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Sweet Cycle's Review of the Handlebar Jack Tool Pack
"Thanks for tuning in, today we will be reviewing The Handlebar Jack tool pack bicycle saddleback.
Handlebar Jack broke into the cycling scene with their innovative and cleaver bicycle handlebar jacks. These simple tripods attach to each side of your handlebar and allows you to flip your bike over and do repairs at home or on the road. It’s a really cleaver design, accept the question, how are you supposed to carry these. The answer to that is a new tool pack which is a roll up saddle bag with compartments specifically designed to hold the handlebar jack as well as other accessories such as the saddle jack which is a little fabric cover for your saddle. Now you can purchase all these separately or as a bundle as we’ve shown here, but on this video, we are going to focus on the tool pack itself. In terms of packaging its very simple we just have a cardboard backing attached to the Velcro straps basic specs printed on there and you can see uses US materials and assembled in Mexico. So go ahead take this off and go over specs. Retail price on this is $74.95, again you can get it a little bit cheaper if you buy it as a bundle. This is a roll up saddle bag so you can see fabric construction that compresses or easily expands depending on how much stuff you are carrying it has as three storage pouches with zippered pockets as well as a separate mesh one, so plenty of storage space. You also have a taillight clip on the rear and this nice reflective strip that goes around, so a lot of versatility. It’s constructed of a water repellant nylon fabric so you can see its meant to be durable and be all weather. Nothing comes with it; you don’t get any of the accessories you have to purchase all those separately. you just get the saddle back and all the velcro and attachment points are directly built into the saddle bag itself.
Fit and Finish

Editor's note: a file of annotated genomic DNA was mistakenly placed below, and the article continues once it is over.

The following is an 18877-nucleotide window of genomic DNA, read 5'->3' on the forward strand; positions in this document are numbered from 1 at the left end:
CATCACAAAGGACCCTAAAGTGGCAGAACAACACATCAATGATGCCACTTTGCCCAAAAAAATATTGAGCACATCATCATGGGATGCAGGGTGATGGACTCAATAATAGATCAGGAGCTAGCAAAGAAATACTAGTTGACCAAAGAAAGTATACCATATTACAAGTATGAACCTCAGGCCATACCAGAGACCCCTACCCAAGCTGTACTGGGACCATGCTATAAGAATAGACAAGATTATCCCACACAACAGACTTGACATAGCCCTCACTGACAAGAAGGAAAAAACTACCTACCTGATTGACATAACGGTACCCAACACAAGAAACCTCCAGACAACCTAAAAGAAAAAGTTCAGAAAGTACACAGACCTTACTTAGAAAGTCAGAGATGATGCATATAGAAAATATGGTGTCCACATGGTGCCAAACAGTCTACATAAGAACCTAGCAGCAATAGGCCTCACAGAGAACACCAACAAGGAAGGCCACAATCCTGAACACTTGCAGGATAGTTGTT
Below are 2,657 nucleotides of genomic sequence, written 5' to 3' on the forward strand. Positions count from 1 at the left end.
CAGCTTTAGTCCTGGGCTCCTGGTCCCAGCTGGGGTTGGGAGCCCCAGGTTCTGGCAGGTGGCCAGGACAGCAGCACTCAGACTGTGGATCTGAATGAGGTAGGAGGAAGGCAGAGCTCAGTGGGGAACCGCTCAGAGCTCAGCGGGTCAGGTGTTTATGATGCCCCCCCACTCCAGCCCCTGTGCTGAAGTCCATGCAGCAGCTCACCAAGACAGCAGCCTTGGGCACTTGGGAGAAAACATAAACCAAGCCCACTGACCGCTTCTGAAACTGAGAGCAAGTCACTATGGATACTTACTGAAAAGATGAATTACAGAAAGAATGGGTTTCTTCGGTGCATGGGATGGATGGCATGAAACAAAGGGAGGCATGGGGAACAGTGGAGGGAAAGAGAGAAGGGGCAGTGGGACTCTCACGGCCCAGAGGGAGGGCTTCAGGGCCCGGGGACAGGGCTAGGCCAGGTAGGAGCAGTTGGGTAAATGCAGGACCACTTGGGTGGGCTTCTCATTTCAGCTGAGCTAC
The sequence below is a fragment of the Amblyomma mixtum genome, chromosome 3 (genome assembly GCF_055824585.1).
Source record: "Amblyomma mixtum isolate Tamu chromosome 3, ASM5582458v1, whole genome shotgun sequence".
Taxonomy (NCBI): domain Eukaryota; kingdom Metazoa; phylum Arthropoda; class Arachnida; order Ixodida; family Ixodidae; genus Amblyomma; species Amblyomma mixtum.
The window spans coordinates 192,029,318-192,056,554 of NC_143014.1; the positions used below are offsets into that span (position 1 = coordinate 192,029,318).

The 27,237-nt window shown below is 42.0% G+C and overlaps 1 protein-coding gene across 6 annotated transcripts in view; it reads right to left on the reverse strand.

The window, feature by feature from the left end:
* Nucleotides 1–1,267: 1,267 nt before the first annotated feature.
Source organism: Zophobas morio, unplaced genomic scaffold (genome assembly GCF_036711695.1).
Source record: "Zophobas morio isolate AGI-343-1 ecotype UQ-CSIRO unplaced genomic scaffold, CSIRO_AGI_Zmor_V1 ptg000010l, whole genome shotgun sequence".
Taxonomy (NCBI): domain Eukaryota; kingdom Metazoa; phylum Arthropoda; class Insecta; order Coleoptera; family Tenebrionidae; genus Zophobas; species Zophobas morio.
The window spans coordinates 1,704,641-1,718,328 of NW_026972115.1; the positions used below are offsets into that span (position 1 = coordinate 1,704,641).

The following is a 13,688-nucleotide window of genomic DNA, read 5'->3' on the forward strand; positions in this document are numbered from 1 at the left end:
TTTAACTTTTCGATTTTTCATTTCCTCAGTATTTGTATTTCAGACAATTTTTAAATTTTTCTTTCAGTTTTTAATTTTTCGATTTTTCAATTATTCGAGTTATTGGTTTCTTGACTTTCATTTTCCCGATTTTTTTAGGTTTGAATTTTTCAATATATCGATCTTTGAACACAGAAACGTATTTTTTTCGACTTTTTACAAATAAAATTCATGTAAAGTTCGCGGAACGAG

The Handlebar Jack tool pack utilizes a compact and attractive tool roll fabric construction. Compared to bulky hard-shell saddle bags this means the tool pack is smaller and sleeker as it actually compresses down when empty and can easily expand when you have more tools. The exterior of this is only available in this one color, black finish. You have the Handlebar Jack logo in orange on top and then a nice reflective strip that goes all the way around the sides that keeps you visible during the night. Otherwise very understated design with this fabric construction. What I like about fabric construction is that is a nice texture, so, you can actually see the fabric, texture is very obvious on here and gives it a sleeker look. In terms of attaching it to your bike you use these velcro straps. You have two straps, one of each side and that goes around on each of your rails. So, if you have a rail here and there, it goes up and around and as you can see its very long so it can accommodate different bikes. You have these fabric loops built directly in so you can easily adjust this back and forth as needed. Then a third attachment point around your actual seat post so you can wrap this around and that gives you a little extra security, so this goes through the buckle and around the back. Now with the saddle roll design the one downside to this is you can not access this while its on the bike, you actually have to remove it as all the pockets are in the interior. So, you want to remove from the bike you have to take it off and unroll it. You can see once its unrolled that reveals the four storage pockets, have three zippered ones, as you can see nice and long and again these are specifically designed for the Handlebar Jacks, they’ll fit right in here and you can also put any other tools. So nice and wide and about equally sized. You also have this zippered fourth pocket, so for smaller items you can easily put that here which is money, keys. There is plenty of storage in here, fairly small storage bag not bulky as other ones as you really limited to these sizes so if you have a bigger tool obviously it won’t fit, but smaller compact tools will usually fit in here, smaller snacks and other things are a good option.